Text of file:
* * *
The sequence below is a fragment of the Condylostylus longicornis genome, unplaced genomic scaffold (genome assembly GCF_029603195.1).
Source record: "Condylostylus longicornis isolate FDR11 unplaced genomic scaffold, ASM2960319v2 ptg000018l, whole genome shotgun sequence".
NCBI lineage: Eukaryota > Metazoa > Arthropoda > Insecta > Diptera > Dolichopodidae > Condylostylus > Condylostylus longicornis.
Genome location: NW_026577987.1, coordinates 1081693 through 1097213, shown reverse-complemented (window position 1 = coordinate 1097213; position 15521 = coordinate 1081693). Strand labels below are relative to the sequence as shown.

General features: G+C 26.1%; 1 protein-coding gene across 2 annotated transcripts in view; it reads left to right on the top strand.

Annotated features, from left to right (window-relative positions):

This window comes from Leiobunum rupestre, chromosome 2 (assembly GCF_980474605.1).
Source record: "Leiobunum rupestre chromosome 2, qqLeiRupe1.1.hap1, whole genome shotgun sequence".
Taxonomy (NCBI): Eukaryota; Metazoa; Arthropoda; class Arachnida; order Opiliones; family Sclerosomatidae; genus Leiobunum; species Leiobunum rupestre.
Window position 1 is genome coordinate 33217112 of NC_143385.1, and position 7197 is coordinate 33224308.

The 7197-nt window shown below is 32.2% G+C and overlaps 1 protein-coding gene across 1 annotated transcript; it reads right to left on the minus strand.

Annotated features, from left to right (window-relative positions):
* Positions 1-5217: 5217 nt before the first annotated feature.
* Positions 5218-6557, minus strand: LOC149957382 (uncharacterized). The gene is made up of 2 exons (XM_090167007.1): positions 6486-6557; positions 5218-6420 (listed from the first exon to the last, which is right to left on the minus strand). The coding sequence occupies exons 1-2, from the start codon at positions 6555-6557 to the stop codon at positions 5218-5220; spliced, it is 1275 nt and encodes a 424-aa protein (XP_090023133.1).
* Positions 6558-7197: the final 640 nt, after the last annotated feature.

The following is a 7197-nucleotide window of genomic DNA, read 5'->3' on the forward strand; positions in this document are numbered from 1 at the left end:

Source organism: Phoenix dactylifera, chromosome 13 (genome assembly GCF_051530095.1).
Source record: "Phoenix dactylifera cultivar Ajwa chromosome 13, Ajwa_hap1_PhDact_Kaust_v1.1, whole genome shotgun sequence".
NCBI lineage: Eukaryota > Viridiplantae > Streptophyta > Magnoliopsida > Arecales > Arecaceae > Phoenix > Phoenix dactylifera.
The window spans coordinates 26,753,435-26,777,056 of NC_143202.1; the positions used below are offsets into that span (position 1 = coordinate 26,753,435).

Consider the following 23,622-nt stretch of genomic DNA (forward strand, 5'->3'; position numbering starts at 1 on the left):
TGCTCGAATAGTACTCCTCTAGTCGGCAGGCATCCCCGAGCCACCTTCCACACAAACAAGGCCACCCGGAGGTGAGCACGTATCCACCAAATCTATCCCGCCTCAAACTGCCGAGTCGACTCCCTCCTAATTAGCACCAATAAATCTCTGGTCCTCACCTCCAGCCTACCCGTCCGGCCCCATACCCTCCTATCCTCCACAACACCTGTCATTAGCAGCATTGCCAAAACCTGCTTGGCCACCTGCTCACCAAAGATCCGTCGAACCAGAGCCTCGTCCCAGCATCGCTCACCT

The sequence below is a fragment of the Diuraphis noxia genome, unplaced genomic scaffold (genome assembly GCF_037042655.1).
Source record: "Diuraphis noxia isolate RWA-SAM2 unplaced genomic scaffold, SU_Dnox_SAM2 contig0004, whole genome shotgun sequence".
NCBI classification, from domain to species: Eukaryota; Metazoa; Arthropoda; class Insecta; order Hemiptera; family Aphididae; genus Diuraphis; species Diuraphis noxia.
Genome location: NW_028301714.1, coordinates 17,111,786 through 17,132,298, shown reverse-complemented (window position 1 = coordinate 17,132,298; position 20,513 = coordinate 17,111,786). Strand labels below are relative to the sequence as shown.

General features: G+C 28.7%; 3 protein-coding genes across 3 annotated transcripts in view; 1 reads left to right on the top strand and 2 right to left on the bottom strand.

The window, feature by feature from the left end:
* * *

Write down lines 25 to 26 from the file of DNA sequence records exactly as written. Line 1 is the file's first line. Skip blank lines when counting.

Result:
NCBI classification, from domain to species: Eukaryota; Metazoa; Arthropoda; class Insecta; order Hemiptera; family Aphididae; genus Diuraphis; species Diuraphis noxia.
Genome location: NW_028301714.1, coordinates 17,111,786 through 17,132,298, shown reverse-complemented (window position 1 = coordinate 17,132,298; position 20,513 = coordinate 17,111,786). Strand labels below are relative to the sequence as shown.